While at Lakeview Health, it was suggested that after our time in treatment had ended, we continue to perform activities taught in our assertive community groups. This meant that every day I would write out three things I am grateful for, one strength, my agenda for the day, and a list of things to do. My list of things to do always included: 1. Stay sober, 2. Daily RIPS (reading, inventory, prayer, step work), 3. Meeting, and 4. Sponsor.
To have continuous communication with my daughters, I asked them to hold me accountable by doing it with me. Although they were reluctant at first, after a while they really got into it and started writing it down on their own. It was, again, a glimmer of hope for me, a small victory in my effort to heal our relationships. Eventually, my husband started doing it with us, and we prayed as a family every morning. When I got to steps 8 and 9, which were the steps I was most afraid of doing, I realized that my children had started to come around a little bit. My youngest slipped in that she was proud of me one day, and my oldest commended me on my hard work and the effort that I put into my recovery. However, my middle child was the one most like me and the one most angry with me. While I was sober, she had gone through some rough patches, so I was more attentive and able to help her the way she needed to be helped – the way I couldn’t have helped her when I was in the throes of my addiction.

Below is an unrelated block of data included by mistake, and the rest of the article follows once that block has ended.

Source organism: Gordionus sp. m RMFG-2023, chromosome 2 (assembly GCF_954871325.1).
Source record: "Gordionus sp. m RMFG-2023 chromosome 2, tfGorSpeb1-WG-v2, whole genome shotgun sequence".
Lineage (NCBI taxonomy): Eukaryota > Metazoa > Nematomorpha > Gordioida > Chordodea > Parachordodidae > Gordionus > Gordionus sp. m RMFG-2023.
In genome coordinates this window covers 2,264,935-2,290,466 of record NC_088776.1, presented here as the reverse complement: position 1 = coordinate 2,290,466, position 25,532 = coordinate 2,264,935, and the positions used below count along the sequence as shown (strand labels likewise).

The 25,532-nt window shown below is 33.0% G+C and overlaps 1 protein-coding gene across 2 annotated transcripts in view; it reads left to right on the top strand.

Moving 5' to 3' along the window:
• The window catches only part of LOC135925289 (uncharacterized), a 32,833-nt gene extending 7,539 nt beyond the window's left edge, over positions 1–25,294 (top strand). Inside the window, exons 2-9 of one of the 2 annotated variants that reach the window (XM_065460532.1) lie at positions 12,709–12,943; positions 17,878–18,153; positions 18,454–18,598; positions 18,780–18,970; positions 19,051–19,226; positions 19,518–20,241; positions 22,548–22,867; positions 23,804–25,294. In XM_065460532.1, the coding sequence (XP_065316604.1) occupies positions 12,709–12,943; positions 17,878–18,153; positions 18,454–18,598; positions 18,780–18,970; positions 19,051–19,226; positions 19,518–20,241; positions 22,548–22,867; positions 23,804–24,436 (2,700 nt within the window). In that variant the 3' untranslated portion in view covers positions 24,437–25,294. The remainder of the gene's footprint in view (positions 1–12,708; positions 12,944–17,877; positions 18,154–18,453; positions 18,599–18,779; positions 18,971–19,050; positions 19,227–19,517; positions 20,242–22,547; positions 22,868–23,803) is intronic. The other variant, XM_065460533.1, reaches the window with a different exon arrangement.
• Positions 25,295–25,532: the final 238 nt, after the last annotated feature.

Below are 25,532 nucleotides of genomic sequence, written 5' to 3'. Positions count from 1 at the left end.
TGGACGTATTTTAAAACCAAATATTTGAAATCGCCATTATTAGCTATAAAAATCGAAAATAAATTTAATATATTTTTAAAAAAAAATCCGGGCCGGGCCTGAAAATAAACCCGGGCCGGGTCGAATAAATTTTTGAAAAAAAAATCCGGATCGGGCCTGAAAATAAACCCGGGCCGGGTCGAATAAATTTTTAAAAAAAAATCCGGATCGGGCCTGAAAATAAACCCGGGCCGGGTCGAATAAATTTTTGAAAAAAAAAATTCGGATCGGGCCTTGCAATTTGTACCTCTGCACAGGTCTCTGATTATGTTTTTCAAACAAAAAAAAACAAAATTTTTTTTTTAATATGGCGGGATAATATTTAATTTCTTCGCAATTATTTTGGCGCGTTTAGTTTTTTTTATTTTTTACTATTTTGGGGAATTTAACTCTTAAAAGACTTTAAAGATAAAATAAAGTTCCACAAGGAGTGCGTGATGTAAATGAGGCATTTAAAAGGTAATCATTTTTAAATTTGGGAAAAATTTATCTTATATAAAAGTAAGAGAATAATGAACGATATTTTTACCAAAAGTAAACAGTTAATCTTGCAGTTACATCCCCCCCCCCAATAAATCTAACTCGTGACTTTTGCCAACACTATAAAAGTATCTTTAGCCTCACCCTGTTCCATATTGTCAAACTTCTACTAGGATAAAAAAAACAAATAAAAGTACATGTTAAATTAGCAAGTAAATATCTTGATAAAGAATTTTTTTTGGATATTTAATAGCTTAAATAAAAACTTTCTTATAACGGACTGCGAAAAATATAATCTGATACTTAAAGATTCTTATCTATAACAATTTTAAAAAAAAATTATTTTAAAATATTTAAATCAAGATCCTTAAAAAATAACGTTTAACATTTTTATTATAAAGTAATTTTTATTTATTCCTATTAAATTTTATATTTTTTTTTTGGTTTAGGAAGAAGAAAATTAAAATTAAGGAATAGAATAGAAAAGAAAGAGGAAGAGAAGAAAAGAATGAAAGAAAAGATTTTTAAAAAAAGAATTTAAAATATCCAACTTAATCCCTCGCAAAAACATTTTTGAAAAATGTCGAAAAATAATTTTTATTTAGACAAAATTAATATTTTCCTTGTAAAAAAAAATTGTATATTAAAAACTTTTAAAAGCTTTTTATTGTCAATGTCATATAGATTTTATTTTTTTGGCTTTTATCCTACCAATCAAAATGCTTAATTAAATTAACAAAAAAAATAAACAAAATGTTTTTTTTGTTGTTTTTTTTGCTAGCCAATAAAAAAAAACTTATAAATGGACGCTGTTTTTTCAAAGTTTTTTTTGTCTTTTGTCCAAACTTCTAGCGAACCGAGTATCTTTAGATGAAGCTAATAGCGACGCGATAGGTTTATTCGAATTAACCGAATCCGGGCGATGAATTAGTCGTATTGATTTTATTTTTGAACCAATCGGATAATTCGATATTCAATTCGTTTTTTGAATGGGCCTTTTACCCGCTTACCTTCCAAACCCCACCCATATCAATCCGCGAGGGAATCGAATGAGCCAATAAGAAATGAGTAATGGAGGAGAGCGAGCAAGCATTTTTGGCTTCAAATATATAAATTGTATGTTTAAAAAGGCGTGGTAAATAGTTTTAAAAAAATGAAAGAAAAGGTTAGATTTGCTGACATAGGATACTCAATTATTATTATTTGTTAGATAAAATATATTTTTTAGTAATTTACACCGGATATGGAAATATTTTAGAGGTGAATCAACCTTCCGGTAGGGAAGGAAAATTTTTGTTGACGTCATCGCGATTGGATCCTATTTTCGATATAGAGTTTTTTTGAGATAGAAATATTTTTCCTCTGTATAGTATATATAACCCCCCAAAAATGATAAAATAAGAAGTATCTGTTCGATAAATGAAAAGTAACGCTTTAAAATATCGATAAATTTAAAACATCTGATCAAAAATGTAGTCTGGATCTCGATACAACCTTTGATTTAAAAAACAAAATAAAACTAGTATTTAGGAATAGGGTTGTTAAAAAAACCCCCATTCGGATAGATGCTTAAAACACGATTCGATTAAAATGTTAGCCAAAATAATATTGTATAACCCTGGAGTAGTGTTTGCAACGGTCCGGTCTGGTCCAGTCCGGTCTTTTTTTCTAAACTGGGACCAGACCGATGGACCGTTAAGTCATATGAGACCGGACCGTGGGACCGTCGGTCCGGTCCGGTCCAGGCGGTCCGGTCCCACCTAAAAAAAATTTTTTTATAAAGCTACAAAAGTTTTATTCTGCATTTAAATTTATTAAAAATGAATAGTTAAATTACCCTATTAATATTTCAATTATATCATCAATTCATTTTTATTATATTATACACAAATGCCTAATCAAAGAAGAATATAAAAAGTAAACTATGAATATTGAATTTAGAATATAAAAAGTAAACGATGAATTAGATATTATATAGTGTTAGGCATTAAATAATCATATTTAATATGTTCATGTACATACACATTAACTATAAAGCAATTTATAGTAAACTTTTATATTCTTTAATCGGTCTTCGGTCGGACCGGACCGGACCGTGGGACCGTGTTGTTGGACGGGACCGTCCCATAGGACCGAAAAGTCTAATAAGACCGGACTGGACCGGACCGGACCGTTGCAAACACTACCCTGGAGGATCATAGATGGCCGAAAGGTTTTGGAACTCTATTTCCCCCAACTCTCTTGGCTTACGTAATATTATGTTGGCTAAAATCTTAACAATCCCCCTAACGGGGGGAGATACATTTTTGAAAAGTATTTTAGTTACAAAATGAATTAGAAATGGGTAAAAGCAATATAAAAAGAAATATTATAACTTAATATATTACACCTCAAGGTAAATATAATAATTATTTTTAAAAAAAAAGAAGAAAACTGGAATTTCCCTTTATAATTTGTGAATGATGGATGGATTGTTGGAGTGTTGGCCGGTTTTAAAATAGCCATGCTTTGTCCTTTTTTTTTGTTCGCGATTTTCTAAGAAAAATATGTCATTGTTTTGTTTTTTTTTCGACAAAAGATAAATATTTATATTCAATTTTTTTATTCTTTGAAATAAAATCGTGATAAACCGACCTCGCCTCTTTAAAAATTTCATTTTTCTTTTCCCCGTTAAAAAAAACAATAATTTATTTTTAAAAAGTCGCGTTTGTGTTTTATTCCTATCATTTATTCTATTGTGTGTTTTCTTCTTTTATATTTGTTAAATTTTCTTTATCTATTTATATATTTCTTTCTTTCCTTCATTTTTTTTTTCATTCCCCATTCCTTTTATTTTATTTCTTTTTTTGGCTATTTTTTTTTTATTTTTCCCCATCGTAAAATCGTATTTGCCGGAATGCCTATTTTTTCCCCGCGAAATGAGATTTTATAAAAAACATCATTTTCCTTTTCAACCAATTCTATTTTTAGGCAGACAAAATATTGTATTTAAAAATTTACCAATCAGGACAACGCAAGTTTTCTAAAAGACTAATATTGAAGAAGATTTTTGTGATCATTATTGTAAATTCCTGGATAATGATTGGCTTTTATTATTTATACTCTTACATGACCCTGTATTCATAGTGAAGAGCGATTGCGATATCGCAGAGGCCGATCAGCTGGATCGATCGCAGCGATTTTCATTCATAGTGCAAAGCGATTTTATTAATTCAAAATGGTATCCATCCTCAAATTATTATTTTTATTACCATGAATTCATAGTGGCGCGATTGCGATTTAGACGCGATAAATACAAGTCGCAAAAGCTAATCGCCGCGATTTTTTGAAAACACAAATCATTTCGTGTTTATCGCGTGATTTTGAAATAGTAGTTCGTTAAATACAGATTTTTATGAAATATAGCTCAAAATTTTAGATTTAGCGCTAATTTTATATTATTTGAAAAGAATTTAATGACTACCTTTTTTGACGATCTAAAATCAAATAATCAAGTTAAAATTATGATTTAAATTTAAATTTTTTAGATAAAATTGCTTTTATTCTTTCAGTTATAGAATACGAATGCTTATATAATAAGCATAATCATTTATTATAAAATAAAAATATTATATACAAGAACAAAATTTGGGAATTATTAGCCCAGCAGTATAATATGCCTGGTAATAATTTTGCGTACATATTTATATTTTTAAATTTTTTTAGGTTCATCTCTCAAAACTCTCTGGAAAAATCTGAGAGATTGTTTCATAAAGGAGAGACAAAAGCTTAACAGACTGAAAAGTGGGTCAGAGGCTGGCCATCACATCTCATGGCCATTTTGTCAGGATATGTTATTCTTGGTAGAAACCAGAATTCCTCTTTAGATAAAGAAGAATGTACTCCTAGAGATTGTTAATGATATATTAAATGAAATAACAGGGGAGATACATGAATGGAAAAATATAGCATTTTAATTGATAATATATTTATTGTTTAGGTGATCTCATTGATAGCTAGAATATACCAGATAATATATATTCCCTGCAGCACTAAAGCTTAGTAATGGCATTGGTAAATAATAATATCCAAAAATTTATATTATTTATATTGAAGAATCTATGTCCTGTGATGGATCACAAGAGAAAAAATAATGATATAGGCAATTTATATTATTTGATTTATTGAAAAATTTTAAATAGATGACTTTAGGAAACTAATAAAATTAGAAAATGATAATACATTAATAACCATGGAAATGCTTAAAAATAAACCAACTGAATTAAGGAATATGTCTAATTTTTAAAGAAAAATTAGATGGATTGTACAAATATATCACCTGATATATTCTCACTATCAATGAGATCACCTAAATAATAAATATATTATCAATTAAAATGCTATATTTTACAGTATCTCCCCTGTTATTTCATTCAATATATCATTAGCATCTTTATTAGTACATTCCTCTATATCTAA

As a family, we agreed to enter her into a program for teenagers, and one night after her group session, she got in the car and thanked us. She went on to thank us for being open and understanding and said that she considers ME a role model!! Me! Can you believe it?! I was overjoyed when I heard her say that – I thought my heart was going to leap out of my chest. When it came time to make amends with my daughters, they no longer needed to hear the words “I’m sorry,” the words they demanded to hear the first night I was home. They could see it in my actions.